Summer is here! For a few beautiful months, we can take a little break from brassicas, and enjoy the more colourful, complex and delicate produce of summer.
Yes, you can get strawberries, raspberries and tomatoes all year round, but it really is so worth holding off until now, when they’re truly at their best and full of that distinct taste and aroma that can surely only come from sunshine.
This month’s seasonal list includes things that can grow perhaps a little too well, like courgettes and raspberries.
Only around for a fairly short stint, it’s worth freezing or steeping these little summer gems so you can preserve their flavour for when the season is over. To freeze, lay out on a lined baking tray and open freeze until solid, then transfer to a freezable container for three-six months.
This shrub recipe is one of our favourite non-alcoholic drinks that’s still special enough for a party.
Tip: For raspberry vodka, mix 500g raspberries, 250g white caster sugar, 2 vanilla pods, and 1 litre vodka. Keep in a sterilised 1.5 litre jar for two weeks, shaking occasionally, then strain and bottle. Will keep for up to two years.
For more serving ideas, see our raspberry collection.
Thankfully these are extremely versatile because, as gardeners will know, they produce masses when they grow. As well as these frittatas, courgettes are great in sweet bakes or even cocktails.
For more recipe inspiration, see our courgette collection.
We’re nearing the end of asparagus season now, so grab it while you can. For a new take on this hearty veg, try our shaved asparagus salad recipe.
Tip: To prep, bend each stalk until the stem snaps off at its natural break point. This bit you’re left with, no longer attached to the spear, will be woody and stringy to eat, but you don’t have to bung it in the compost bin just yet. Instead, try making a stock to use in soups or green veg-heavy risottos.
For more recipes, see our asparagus collection.
This tastes great simply wilted for a few minutes in butter, olive oil or in boiling water, then seasoned. Separate from the stems and use as you would spinach, or wilt the leaves whole as in our warm chard & bean salad (see recipe below).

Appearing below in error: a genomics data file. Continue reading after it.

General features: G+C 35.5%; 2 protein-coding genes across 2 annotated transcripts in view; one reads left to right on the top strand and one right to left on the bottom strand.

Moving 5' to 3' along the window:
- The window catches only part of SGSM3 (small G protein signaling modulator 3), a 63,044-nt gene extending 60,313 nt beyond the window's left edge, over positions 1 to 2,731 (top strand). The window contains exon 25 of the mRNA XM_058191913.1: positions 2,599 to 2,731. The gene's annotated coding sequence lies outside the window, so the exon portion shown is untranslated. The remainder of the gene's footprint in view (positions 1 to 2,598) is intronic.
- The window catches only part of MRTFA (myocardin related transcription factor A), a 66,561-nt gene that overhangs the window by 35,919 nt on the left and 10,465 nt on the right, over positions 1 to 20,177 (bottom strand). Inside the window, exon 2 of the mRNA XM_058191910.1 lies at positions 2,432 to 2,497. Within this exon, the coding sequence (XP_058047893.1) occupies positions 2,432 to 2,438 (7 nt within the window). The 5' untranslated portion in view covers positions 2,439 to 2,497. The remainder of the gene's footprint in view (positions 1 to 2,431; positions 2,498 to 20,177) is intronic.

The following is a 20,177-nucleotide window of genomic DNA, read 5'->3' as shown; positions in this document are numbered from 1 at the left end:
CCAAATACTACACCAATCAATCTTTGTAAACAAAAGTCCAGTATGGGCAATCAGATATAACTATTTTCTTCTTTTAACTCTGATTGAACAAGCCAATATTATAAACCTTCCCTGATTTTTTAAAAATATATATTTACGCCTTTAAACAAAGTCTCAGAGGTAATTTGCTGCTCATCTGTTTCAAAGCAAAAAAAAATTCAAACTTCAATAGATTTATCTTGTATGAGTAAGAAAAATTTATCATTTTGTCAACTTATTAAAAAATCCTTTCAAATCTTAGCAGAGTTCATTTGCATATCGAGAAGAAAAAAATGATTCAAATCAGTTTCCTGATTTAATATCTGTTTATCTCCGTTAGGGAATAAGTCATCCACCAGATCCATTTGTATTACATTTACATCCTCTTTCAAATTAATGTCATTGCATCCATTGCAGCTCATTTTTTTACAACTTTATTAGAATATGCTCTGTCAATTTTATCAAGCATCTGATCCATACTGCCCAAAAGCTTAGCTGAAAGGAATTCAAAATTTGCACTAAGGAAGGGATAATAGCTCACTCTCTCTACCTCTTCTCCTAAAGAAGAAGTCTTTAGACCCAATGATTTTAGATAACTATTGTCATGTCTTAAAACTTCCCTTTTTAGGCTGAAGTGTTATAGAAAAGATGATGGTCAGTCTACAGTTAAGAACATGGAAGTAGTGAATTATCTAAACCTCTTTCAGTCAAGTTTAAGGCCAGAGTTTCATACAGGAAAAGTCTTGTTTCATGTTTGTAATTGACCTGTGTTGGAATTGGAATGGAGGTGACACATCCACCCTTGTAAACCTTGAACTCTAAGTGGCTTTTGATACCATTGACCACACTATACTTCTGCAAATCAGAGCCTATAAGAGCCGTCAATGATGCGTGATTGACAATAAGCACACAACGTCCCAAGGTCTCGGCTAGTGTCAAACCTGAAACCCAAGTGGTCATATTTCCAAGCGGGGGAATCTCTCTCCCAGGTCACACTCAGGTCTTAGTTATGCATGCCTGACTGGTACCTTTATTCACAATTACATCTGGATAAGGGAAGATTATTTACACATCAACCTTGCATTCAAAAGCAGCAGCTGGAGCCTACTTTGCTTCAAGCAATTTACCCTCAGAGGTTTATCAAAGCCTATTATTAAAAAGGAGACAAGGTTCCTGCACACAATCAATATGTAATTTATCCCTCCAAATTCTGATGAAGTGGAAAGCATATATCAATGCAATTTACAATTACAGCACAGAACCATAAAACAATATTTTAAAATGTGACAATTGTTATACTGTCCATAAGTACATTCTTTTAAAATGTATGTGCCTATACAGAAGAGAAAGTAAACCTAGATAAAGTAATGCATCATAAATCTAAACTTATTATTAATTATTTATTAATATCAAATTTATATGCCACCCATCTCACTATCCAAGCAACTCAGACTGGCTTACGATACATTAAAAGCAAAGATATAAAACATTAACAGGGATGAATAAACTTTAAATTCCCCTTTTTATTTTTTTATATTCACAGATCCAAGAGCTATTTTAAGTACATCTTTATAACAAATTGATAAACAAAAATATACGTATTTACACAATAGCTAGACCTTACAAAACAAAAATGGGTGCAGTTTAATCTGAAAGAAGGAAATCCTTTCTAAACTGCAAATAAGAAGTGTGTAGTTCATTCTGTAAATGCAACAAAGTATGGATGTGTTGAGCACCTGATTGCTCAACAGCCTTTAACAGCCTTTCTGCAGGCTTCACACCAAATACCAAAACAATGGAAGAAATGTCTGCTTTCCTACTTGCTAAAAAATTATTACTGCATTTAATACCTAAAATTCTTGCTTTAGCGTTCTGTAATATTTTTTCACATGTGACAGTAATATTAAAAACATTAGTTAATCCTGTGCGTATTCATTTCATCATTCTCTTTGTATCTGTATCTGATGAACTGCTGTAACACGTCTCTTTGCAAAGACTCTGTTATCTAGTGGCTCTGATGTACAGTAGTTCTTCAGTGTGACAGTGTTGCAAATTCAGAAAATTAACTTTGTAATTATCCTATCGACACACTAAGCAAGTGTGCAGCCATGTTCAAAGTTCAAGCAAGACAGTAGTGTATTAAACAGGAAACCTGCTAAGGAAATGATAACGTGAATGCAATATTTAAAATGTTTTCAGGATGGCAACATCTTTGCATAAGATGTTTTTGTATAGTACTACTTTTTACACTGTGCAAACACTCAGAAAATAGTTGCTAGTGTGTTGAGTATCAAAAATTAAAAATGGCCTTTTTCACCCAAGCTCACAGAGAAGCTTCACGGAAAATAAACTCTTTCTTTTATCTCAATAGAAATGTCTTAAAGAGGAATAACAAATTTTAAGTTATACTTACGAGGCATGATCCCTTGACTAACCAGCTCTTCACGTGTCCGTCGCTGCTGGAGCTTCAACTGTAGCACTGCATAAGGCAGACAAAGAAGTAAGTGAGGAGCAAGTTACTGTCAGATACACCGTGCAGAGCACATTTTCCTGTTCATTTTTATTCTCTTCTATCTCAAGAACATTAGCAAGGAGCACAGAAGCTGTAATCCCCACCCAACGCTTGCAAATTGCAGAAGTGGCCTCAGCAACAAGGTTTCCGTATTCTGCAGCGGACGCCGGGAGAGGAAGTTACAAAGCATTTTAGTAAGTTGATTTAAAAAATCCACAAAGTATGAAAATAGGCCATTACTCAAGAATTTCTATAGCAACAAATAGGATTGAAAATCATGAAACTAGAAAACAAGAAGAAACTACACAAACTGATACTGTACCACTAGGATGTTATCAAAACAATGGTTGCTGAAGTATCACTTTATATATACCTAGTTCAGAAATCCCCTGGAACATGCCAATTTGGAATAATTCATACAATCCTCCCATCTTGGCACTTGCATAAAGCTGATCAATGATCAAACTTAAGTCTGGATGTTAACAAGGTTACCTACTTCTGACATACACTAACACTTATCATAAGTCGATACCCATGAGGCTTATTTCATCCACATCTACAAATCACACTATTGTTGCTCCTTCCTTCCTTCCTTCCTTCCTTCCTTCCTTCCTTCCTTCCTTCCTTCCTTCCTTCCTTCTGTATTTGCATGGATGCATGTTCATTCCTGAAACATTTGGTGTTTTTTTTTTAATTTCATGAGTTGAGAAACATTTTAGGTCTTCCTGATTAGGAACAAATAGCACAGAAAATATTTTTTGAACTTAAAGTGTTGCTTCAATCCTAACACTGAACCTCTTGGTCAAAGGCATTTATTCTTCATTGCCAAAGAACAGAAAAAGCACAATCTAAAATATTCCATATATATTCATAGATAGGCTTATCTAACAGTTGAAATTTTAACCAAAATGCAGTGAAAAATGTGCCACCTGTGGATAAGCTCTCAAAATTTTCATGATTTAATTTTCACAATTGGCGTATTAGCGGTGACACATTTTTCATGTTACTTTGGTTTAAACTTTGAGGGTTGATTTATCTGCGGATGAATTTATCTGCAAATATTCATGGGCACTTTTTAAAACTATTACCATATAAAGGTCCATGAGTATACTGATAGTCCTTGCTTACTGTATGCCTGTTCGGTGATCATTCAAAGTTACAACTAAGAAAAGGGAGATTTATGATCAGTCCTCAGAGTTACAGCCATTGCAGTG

Warm chard & bean salad: Put 100ml olive oil, 50ml garlic oil, 25g parmesan, 1 bunch basil, 1 bunch parsley and the juice of 1 lemon in a blender. Add 50ml water and blitz until smooth, season then tip half into a bowl with 400g can cannellini beans, drained, and toss together.
Blanch 300g whole chard leaves in a large pan of boiling, salted water, cook for 1-2 mins just until wilted, then scoop out with tongs into a colander to let steam-dry for a few moments. Arrange the wilted chard on a large platter, then tuck the dressed beans in and around it.
Drizzle a handful of sourdough breadcrumbs with 2 tsp olive oil and set under a hot grill for 2-3 mins to crisp. Scatter over the salad along with 100g black grapes, halved (optional) and a few shavings of parmesan. Serves 4-6
For more recipe inspiration, see our chard collection.
Browse recipes for, and information on, other ingredients in season in June:
Seasonal food dates in June:
7 June – National Fish & Chip Day
8 June – World Gin Day
Try our gin & tonic ice lollies for a refreshing summer treat.
21-30 June – National Picnic Week
Up your picnic game with Diana Henry’s lamb harissa sausage rolls.
28 June – National Cream Tea Day
Our Pimm’s scones are the perfect fir for a summer afternoon tea.
Other food dates for your diary:
1-2 June – The Big Lunch
13-16 June – BBC Good Food Show Summer
Learn a new skill from our team at the NEC in Birmingham. Find more information about the Summer Show.
16 June – Father’s Day